Jon Blank is a skater. Not an ice skater, but a skateboarder. Growing up in the Washington D.C. metro area, he explains, skateboarding made him a bit of an outcast, since it was not as widely accepted then, but upon moving to New York City for college he felt right at home on the city streets, which are “great for street skating,” Jon says. “Finding obstacles in the street is what’s so fun about skating in New York.” His passion for skating led him to volunteer to help build Green Skate Lab, the first free public skatepark in Washington D.C. and a leading example of alternative, eco-friendly construction and design. Based off African mud-hut building techniques, the park was built almost entirely out of recycled materials (the only non-recycled materials were the rebar and concrete) including salvaged tires from the Anacostia River in Washington D.C.
Jon’s father is from Brownsville, Brooklyn, and growing up his family made frequent trips to visit his NYC cousins and grandmother as well as for Yankees games and Broadway shows (which his mother loves). “New York’s always been like a second home,” Jon says.
He attended New York University where he majored in History and Political Science. His interest in history was first sparked in elementary school when he visited the Jefferson and Lincoln Memorials.
“I remember we were at the Lincoln Memorial gift shop and there was the Look-It-Up Book of Presidents and I asked my dad to buy it for me, and I read the whole thing. Ever since then history’s all I can think about.”
After graduating from NYU, he joined Daryanani Law Group. “I’ve learned a lot while I’ve been here,” he says. “I always knew immigration was important, especially being Jewish. In my family there were those that died in the Holocaust and there were also those who were able to escape, and so it definitely translates why immigration is so important for so many people, especially to America, which has always been a refuge for the displaced and oppressed.”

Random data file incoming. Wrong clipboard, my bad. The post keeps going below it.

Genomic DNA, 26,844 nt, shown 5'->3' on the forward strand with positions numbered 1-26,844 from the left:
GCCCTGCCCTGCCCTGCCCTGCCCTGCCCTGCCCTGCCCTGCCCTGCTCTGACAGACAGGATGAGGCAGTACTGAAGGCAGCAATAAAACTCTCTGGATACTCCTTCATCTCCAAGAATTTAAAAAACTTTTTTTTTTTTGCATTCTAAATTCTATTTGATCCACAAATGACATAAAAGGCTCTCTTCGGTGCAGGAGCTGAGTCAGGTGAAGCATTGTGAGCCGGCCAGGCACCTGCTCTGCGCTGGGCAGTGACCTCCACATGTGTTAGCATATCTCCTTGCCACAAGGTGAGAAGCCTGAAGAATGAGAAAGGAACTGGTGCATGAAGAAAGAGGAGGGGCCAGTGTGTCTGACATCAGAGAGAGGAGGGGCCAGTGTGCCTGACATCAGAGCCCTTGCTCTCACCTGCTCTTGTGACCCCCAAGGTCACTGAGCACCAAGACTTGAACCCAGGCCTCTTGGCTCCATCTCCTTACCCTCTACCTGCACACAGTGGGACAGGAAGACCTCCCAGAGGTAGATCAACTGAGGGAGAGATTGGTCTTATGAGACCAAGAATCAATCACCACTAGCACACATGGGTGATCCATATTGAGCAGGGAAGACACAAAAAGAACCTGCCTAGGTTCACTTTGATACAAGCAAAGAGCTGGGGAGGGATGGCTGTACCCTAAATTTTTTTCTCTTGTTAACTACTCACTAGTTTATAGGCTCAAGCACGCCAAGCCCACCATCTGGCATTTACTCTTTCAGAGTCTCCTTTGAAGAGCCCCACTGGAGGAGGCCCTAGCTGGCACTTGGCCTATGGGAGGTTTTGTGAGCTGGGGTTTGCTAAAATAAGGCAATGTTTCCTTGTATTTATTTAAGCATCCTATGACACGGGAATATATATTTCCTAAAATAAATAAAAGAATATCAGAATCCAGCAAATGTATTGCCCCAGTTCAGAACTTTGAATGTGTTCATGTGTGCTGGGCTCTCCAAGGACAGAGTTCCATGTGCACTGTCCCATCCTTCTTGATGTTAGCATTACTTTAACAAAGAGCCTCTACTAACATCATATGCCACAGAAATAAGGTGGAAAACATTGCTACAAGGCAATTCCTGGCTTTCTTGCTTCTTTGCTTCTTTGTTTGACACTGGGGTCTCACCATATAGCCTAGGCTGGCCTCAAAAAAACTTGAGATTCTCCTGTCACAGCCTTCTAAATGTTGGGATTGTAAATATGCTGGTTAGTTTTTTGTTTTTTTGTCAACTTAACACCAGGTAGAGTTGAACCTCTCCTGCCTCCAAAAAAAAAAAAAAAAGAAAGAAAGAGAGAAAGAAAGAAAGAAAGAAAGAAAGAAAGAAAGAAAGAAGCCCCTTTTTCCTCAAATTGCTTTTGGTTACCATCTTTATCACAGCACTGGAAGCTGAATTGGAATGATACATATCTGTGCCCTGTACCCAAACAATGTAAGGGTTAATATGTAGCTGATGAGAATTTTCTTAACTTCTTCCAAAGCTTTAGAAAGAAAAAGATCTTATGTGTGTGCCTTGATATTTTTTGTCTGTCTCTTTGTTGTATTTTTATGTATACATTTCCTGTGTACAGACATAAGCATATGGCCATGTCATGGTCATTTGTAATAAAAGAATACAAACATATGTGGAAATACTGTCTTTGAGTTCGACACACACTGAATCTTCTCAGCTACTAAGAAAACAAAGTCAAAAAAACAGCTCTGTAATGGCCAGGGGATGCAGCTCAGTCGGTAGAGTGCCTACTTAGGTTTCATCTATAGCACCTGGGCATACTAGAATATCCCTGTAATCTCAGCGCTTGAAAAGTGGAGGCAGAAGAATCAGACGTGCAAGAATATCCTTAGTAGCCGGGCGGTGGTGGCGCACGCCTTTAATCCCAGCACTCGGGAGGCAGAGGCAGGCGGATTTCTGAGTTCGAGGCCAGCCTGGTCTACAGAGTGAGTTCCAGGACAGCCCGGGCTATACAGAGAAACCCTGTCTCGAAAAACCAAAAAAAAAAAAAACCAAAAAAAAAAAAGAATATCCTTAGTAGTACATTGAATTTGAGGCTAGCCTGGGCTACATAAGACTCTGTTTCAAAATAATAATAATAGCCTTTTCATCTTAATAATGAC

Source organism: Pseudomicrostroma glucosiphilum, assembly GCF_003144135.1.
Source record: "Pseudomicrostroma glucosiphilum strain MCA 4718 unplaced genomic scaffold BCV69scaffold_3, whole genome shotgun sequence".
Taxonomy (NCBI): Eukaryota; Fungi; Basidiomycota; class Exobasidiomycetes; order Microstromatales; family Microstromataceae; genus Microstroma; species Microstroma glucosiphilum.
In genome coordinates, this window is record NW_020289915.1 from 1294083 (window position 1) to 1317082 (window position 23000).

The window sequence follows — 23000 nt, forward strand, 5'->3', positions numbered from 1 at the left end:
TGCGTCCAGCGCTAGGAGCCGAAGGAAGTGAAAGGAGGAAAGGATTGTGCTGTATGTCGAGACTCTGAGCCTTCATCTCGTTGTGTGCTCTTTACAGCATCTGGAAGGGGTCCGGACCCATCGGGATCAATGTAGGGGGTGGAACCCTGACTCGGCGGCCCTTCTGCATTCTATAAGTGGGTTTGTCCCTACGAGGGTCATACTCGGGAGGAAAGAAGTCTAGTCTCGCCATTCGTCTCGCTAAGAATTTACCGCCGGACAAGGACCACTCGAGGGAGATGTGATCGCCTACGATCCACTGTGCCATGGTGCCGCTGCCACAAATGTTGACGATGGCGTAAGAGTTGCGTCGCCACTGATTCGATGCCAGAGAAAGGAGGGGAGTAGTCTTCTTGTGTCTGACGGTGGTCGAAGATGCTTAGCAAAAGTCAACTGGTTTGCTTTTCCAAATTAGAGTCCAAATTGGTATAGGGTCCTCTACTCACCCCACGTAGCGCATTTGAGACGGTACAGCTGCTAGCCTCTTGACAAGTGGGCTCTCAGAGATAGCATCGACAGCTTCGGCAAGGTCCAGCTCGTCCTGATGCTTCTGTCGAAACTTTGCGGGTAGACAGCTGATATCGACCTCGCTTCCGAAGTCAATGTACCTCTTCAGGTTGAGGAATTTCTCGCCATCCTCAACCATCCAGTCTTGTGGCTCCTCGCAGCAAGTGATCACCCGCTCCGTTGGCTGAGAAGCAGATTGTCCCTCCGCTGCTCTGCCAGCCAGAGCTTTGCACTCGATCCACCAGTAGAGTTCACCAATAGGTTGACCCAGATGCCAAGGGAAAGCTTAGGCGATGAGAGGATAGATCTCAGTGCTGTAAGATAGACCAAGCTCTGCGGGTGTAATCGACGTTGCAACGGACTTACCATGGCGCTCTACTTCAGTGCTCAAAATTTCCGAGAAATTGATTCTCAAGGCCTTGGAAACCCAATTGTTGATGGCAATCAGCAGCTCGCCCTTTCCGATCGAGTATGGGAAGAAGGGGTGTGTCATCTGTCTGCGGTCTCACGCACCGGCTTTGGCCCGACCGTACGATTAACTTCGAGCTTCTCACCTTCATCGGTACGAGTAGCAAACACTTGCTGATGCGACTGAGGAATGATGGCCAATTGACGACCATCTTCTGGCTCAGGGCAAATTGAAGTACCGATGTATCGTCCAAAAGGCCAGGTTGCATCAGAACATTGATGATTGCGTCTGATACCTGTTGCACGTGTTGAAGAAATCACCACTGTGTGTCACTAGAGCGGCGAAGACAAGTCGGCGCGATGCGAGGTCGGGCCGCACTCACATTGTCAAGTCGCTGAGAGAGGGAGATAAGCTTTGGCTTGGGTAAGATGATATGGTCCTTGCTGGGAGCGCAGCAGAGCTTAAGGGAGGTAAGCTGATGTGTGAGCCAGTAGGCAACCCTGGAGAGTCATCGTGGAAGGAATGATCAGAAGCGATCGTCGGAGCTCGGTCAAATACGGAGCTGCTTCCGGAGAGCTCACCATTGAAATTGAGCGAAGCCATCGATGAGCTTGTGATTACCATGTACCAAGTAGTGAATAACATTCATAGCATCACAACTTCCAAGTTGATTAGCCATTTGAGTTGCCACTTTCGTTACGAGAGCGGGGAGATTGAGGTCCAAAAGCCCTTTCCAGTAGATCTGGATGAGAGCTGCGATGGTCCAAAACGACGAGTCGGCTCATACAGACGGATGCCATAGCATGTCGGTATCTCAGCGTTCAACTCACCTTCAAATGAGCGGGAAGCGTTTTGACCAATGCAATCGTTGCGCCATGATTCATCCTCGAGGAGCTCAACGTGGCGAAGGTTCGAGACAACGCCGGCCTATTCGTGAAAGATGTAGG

Jon plans to attend law school. Soon. He smiles. “Well, I need to take the LSAT. I’m thinking this December.”
As an only child and now that his father has passed away, he’s thinking about attending law school in Washington D.C. to be close to his mother. Though there’s a chance his mom might move to New York City. “She’s a Broadway nut,” Jon says. “Her dream is to live with three roommates who are all obsessed with Broadway shows and they would all go to shows at least once a month together.”
“Are you going to skate home today?” I ask.
“I haven’t lately because of the weather,” he says. “But now that it’s warming up, I might save on subway fare.”
Be careful, Jon.
What is your favorite word?
What is your least favorite word?
What turns you on creatively, spiritually or emotionally?
What turns you off?
What is your favorite curse word?
Son of a bitch.
What sound or noise do you love?
Rain on a tin roof.
What profession other than your own would you like to attempt?
What is your idea of happiness?
What is your idea of misery?
A long line and one open window.
If not yourself, who would you be?
Who are your favorite heroes in fiction?
Tom Joad and Sam Spade.
Who are your heroes in real life?
My father, FDR, Mark Gonzales, Stanley Kubrick, and Bob Dylan.
What would your last meal be?
Pasta with anchovies and garlic.
What natural talent would you like to be gifted with?
Singing or being musically inclined in some way.
What makes you laugh?
One-liners delivered dry and backward country riddles.
What makes you cry?
Losing people. The Grand Canyon.
What do you consider to be the greatest invention?
The internal combustion engine.
Where do you feel most at home?
Wherever my coffeemaker is. Can’t live without it.
What is your proudest achievement in life?
Green Skate Lab, a public skate park I helped build in D.C.
Whatʼs the best advice youʼve been given?
The first rule of observation, “Keep your eyes and your ears open and your mouth shut.” – My father, Walter Blank.
What is your earliest childhood memory?
Riding shotgun in my Dad’s ’88 Chevy Celebrity in the Blue Ridge Mountains of Virginia. I loved that benchseat.